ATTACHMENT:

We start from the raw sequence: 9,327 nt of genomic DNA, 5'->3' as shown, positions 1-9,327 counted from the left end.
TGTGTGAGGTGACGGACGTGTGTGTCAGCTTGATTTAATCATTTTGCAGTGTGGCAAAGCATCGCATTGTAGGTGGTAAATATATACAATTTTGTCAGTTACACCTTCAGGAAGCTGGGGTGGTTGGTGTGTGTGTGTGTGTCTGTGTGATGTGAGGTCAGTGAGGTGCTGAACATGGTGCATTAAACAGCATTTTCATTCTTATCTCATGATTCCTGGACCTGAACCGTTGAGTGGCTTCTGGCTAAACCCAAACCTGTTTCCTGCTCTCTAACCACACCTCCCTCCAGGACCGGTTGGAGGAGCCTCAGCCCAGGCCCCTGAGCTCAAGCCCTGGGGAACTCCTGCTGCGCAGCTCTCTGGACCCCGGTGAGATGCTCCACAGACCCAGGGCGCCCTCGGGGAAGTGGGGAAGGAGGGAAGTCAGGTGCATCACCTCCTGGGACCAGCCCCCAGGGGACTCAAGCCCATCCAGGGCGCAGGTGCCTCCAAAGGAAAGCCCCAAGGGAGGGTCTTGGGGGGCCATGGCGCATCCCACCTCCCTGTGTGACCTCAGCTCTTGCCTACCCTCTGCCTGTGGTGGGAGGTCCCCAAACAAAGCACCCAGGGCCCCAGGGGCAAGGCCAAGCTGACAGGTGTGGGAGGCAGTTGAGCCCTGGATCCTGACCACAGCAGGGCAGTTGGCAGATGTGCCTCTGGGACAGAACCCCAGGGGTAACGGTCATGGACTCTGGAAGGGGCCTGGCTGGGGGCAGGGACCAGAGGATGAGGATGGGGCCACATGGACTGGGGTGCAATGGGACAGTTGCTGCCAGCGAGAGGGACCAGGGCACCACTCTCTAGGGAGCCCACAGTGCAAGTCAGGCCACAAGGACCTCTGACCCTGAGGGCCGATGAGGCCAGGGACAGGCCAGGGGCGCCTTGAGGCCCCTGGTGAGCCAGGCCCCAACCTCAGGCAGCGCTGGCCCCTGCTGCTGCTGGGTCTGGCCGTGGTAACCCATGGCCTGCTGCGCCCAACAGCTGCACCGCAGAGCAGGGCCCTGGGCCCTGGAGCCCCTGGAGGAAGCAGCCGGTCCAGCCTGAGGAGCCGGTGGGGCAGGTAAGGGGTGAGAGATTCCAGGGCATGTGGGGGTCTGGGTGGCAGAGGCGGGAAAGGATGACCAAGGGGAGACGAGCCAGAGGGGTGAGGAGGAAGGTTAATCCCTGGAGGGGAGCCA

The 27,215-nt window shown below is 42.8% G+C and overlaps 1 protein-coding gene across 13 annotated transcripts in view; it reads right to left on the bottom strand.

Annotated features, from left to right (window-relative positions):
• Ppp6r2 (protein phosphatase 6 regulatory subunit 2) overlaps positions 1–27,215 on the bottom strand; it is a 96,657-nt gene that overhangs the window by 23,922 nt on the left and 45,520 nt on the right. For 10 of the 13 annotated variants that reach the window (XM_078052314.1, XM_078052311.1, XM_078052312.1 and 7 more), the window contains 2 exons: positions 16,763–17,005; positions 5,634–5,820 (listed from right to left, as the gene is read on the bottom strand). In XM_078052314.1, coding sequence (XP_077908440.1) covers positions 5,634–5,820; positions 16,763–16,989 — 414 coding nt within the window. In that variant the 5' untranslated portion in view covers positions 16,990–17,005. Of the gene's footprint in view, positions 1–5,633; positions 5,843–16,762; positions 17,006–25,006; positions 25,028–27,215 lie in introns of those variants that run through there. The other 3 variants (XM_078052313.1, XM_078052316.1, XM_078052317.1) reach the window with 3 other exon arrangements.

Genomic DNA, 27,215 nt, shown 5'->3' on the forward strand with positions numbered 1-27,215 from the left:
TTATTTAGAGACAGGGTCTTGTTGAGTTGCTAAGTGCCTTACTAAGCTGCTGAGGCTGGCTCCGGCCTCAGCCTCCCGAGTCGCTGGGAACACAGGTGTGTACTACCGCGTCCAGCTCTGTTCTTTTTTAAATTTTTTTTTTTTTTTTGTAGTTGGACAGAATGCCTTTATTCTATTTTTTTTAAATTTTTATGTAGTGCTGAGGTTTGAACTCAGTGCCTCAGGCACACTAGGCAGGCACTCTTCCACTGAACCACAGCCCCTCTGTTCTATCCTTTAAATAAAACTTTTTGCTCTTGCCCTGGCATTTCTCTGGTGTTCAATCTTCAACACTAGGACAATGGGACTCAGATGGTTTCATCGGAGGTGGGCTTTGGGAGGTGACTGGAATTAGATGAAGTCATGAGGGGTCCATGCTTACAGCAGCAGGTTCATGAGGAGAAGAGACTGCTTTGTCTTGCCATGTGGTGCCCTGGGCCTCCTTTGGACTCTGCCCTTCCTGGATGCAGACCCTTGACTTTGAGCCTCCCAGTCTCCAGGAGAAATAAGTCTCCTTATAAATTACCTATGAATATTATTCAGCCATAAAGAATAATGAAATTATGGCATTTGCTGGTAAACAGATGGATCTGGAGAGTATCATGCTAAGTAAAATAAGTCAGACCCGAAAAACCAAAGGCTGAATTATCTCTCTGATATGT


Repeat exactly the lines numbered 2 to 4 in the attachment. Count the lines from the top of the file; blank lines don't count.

TGTGTGAGGTGACGGACGTGTGTGTCAGCTTGATTTAATCATTTTGCAGTGTGGCAAAGCATCGCATTGTAGGTGGTAAATATATACAATTTTGTCAGTTACACCTTCAGGAAGCTGGGGTGGTTGGTGTGTGTGTGTGTGTCTGTGTGATGTGAGGTCAGTGAGGTGCTGAACATGGTGCATTAAACAGCATTTTCATTCTTATCTCATGATTCCTGGACCTGAACCGTTGAGTGGCTTCTGGCTAAACCCAAACCTGTTTCCTGCTCTCTAACCACACCTCCCTCCAGGACCGGTTGGAGGAGCCTCAGCCCAGGCCCCTGAGCTCAAGCCCTGGGGAACTCCTGCTGCGCAGCTCTCTGGACCCCGGTGAGATGCTCCACAGACCCAGGGCGCCCTCGGGGAAGTGGGGAAGGAGGGAAGTCAGGTGCATCACCTCCTGGGACCAGCCCCCAGGGGACTCAAGCCCATCCAGGGCGCAGGTGCCTCCAAAGGAAAGCCCCAAGGGAGGGTCTTGGGGGGCCATGGCGCATCCCACCTCCCTGTGTGACCTCAGCTCTTGCCTACCCTCTGCCTGTGGTGGGAGGTCCCCAAACAAAGCACCCAGGGCCCCAGGGGCAAGGCCAAGCTGACAGGTGTGGGAGGCAGTTGAGCCCTGGATCCTGACCACAGCAGGGCAGTTGGCAGATGTGCCTCTGGGACAGAACCCCAGGGGTAACGGTCATGGACTCTGGAAGGGGCCTGGCTGGGGGCAGGGACCAGAGGATGAGGATGGGGCCACATGGACTGGGGTGCAATGGGACAGTTGCTGCCAGCGAGAGGGACCAGGGCACCACTCTCTAGGGAGCCCACAGTGCAAGTCAGGCCACAAGGACCTCTGACCCTGAGGGCCGATGAGGCCAGGGACAGGCCAGGGGCGCCTTGAGGCCCCTGGTGAGCCAGGCCCCAACCTCAGGCAGCGCTGGCCCCTGCTGCTGCTGGGTCTGGCCGTGGTAACCCATGGCCTGCTGCGCCCAACAGCTGCACCGCAGAGCAGGGCCCTGGGCCCTGGAGCCCCTGGAGGAAGCAGCCGGTCCAGCCTGAGGAGCCGGTGGGGCAGGTAAGGGGTGAGAGATTCCAGGGCATGTGGGGGTCTGGGTGGCAGAGGCGGGAAAGGATGACCAAGGGGAGACGAGCCAGAGGGGTGAGGAGGAAGGTTAATCCCTGGAGGGGAGCCA

The 27,215-nt window shown below is 42.8% G+C and overlaps 1 protein-coding gene across 13 annotated transcripts in view; it reads right to left on the bottom strand.

Annotated features, from left to right (window-relative positions):